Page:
Applied Materials' fiscal second quarter showing was driven largely by strong sales to foundries that are scrambling to add 28-nm capacity.
Semiconductor and solar panel production equipment vendor Applied Materials posted decent results for its fiscal second quarter, beating analysts' expectations with sales of $2.54 billion. But Applied's numbers for the quarter—including its $289 million net income—were driven almost exclusively by strength in its semiconductor equipment business, while the business environments for both its display and solar production equipment businesses remained weak.
In a conference call with analysts following the company's quarterly report Thursday, Michael Splinter, Applied's chairman and CEO, said "robust" foundry spending buoyed the company's fiscal second quarter, with strong sales of front-end and implant products. Splinter said sales to foundries have made up almost 60 percent of Applied's revenue for the first two quarters of the company's fiscal 2012. Leading foundries have been aggressively ramping new production at advanced nodes, Splinter said.
"We believe foundry investment will be maintained in the second half of 2012 and distributed over a broader base of customers," Splinter said.
Availability of 28-nm capacity has been an issue for leading-edge chip suppliers, including Qualcomm and Nvidia, both of which acknowledged that tight supply at 28-nm cut into their sales in their most recent quarters. Qualcomm said last month it had engaged other foundries—presumably Globalfoundries, UMC and Samsung—because of tight supply at 28-nm. Also last month, TSMC Chairman and Founder Morris Chang acknowledged that the foundry giant did not have sufficient capacity to meet demand at 28-nm, but said he thought the worst of the capacity crunch was over.
Splinter said Thursday that supply of 28-nm capacity is still constrained. He said the 28-nm ramp was about 50 percent faster than the previous-generation ramp to 40.45-nm. "We think [demand for] 28-nm is going to be strong through the year," Splinter said. "It's going to be strong into 2013. Assuming that our customers can find a place to put equipment, they'll continue to add equipment as quickly as they can."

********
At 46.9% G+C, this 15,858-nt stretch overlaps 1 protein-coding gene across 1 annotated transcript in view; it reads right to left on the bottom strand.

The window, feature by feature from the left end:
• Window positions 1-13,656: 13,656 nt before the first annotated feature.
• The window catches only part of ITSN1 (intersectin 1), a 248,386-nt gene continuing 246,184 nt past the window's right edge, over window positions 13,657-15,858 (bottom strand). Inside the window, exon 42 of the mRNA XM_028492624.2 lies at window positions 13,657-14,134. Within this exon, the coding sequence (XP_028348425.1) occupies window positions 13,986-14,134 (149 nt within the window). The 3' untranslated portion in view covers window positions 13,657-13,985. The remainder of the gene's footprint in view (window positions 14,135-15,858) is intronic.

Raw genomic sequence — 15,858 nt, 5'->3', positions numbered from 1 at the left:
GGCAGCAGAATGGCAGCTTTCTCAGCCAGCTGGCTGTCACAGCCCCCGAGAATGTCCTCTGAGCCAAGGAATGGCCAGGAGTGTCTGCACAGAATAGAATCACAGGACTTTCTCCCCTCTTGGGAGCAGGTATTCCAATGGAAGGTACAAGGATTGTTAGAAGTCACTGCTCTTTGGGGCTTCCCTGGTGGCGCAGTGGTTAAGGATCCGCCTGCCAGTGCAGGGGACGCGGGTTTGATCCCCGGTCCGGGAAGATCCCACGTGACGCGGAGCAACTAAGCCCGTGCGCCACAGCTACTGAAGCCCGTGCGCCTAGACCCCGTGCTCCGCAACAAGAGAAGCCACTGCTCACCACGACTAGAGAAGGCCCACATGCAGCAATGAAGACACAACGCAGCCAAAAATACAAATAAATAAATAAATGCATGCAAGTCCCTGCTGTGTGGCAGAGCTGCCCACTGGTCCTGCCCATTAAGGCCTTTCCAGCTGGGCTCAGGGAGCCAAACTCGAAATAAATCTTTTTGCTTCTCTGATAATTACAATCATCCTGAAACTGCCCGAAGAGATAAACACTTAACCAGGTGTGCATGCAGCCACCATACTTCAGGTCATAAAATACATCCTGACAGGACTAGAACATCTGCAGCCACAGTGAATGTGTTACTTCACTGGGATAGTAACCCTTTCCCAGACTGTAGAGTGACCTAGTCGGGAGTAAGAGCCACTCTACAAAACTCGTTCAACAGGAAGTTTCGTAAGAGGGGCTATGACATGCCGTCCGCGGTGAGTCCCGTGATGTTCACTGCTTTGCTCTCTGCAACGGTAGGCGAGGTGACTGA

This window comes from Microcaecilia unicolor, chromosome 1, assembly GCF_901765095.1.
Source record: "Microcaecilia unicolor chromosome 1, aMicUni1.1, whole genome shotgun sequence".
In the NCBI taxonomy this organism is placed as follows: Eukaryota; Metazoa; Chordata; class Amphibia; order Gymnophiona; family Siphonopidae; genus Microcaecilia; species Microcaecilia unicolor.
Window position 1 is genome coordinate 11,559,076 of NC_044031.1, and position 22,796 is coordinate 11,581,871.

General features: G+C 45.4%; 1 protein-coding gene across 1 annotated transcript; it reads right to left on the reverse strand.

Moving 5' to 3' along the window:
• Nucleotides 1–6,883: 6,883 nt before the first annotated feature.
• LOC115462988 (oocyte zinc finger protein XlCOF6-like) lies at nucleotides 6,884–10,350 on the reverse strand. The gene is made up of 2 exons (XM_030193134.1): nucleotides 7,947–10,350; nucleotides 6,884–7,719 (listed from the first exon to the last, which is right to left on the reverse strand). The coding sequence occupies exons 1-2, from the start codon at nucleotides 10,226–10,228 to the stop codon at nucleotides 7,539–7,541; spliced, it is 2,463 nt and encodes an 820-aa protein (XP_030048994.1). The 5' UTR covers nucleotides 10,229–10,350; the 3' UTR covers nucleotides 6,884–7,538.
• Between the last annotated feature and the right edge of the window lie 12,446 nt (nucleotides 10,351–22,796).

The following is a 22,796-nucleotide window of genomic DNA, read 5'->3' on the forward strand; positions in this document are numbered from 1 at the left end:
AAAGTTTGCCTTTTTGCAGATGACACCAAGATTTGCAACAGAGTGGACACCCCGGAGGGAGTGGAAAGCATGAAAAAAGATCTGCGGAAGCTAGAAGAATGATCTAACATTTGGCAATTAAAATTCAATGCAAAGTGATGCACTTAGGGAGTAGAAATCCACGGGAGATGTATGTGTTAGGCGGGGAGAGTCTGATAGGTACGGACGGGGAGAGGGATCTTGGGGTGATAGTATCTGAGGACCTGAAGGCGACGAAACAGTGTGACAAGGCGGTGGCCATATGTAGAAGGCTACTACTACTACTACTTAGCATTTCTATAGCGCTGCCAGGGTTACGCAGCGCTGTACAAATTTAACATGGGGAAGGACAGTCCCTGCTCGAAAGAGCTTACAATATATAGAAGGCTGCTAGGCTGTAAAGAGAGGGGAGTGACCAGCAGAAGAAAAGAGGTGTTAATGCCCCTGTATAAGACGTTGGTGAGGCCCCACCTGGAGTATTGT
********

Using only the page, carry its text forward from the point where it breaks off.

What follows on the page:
But while foundry spending in particular is keeping sales strong for the largest portion of Applied's revenue, its Silicon Systems Group, the outlook for Applied's other businesses appears far less rosy. Splinter said sluggish television sales and excess solar manufacturing capacity were hurting the firm's display and solar production tool sales, respectively.
Last week, Applied announced details of a restructuring of its solar business, including cutting about 250 jobs and moving production of some tools from Switzerland to Asia. The company said the actions were part of its plan to reduce the breakeven point for its Energy and Environmental Solutions (ESS) to about $500 million.
Applied said Thursday that sales of its display tools increased 29 percent sequentially in the fiscal second quarter to $134 million. Display sales were above Applied's sales target due to earlier-than-anticipated tool sign-offs, according to George Davis, Applied's chief financial officer. Display orders increased to $84 million in the quarter, Applied said.
Sales for Applied's EES group declined to $79 million in the fiscal second quarter, while orders nearly doubled to reach $62 million, reflecting what Davis called "very low levels of demand."
Splinter said Applied remains confident in the long term potential of the EES business, but said the company was scaling back its development program for equipment to make light-emitting diodes significantly. He said Germany remains the leading consumer of photovoltaic panels and has once again delayed its feed-in tariff reduction. He said demand in the U.S., China and Japan is also accelerating.
Splinter said that as manufacturing costs continue to fall, Applied was beginning to see the "economics of solar" working even in markets where no subsidies are offered on solar panels.
Splinter said Applied expects growth in its "non-semiconductor" businesses to resume next year.